I think of the weather when I think of serious disease! It can be clear with no clouds or it can be otherwise, as in hurricane warnings or the unexpected. To my way of thinking, many diseases such as cancer are like a hurricane. Others are like a tornado! One day on TV, the weather forecaster is talking about a depression in the Atlantic.  A physician suspects something as routine diagnostics are ordered.

The depression in the Atlantic has now formed and is heading for the Caribbean. The medical diagnostics confirm the issue and the patient is properly concerned. The physician recommends an oncologist be consulted and another week goes by with the patient and their spouse mentally beginning to prepare for the worst while hoping for the best. Perhaps they go to Church to pray on it or seek a pastor’s counsel. The hurricane is now bearing down in the Caribbean as the news from the oncologist is likewise threatening. Surgery is grimly scheduled as the hurricane’s intensity is growing. Fear is in the air! 

In contrast, the unsuspecting person in Nebraska looks up, and holly shit! A ferocious tornado is earth bound with likely destruction and possible casualties. For me, that was a stroke! In the blink of an eye the house in Nebraska is no more. The life I was leading was no more. No warning – no time to acclimate, pray or anything else. Paralysis, incontinence and aphasia, among other deficits were in the air!

Well, that person was me in January 1996! Remarried just eighteen months before, I suffered a massive hemorrhagic stroke. After a ten day stay in Danbury Hospital in Connecticut, here I was in an ambulance heading to a nursing home at 53.  Paralyzed on my previously dominant side, in a wheel chair and forecast to stay that way, unable to get more than two words out, not thinking, and incontinent. My tornado had struck!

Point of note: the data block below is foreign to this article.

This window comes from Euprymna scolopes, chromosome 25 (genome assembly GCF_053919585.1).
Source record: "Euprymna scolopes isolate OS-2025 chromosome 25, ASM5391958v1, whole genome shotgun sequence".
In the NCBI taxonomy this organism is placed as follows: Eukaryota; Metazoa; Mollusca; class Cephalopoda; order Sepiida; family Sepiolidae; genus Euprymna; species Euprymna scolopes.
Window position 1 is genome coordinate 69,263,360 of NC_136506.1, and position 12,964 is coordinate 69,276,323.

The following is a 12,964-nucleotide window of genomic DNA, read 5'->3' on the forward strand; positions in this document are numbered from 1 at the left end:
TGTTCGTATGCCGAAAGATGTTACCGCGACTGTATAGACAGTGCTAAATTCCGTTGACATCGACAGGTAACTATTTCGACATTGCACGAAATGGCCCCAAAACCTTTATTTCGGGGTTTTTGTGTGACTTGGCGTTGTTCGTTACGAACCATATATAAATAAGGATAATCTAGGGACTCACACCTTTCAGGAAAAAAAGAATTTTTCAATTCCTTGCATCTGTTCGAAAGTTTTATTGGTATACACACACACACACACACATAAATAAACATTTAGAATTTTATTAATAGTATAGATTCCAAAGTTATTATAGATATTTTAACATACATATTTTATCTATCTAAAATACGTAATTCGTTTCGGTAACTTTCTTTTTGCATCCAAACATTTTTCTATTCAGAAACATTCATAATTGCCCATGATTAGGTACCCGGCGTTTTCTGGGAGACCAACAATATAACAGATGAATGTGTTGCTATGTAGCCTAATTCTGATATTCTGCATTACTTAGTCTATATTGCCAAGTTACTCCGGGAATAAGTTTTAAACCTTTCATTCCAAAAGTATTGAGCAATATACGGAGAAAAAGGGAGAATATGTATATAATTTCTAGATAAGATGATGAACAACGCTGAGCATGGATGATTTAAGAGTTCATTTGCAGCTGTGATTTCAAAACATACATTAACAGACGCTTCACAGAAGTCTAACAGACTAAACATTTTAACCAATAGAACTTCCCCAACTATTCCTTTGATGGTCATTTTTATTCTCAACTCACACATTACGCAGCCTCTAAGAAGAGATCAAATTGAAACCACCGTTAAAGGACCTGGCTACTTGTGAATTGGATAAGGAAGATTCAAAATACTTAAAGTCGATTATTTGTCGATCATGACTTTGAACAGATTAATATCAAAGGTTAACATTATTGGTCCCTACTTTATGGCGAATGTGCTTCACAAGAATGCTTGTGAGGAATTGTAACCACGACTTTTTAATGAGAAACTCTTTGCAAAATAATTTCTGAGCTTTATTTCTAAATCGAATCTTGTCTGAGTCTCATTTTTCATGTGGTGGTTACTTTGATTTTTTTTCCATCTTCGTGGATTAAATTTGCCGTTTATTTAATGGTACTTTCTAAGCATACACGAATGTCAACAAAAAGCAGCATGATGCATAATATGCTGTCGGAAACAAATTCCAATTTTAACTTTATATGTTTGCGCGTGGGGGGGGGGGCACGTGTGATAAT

With hiccups in the hospital for ten days and mostly sleeping from exhaustion, I had absolutely no idea just how sick I was. But sitting in my wheelchair during my initial speech evaluation it hit me that I must be a quite allot sicker than I thought! I couldn’t repeat a simple three word sentence. The words would not come out as hard as I tried. Me, a former management consultant, heck they talk all of the time, even in their sleep! In spite of these obvious deficits, I thought, I’ll beat it in a year – no question, a year is such a long time. Well we learned that that was B.S.

However, I’d have to say it never occurred to me that I would not recover. Likewise, my bride and ultimate caregiver, Debbie was definitely not entertaining anything but my recovery. As I stabilized from the ten day bout of hiccups which was finally overcome in the nursing home, I got into a busy rehab having speech, occupational and physical therapy, each several hours per day. That went on for three months until the day came to discharge me to what I considered the unknown.

It dawned on me that to beat this disease I would have to work really hard and in a sense own my therapy program. Writing my book, I later learned that I was engaging my recovery, of course, at that point I was just reacting from my gut. It also occurred to me that to be successful I would have to tame my impatience and adapt a one-step-at-a-time approach. Using these gut instincts allowed me to proceed without the more typical patient depression.

(To be continued...)


Bob Mandell, 
Stroke Victor 
bob@strokevictor.com
bobm@StrokeRF.org

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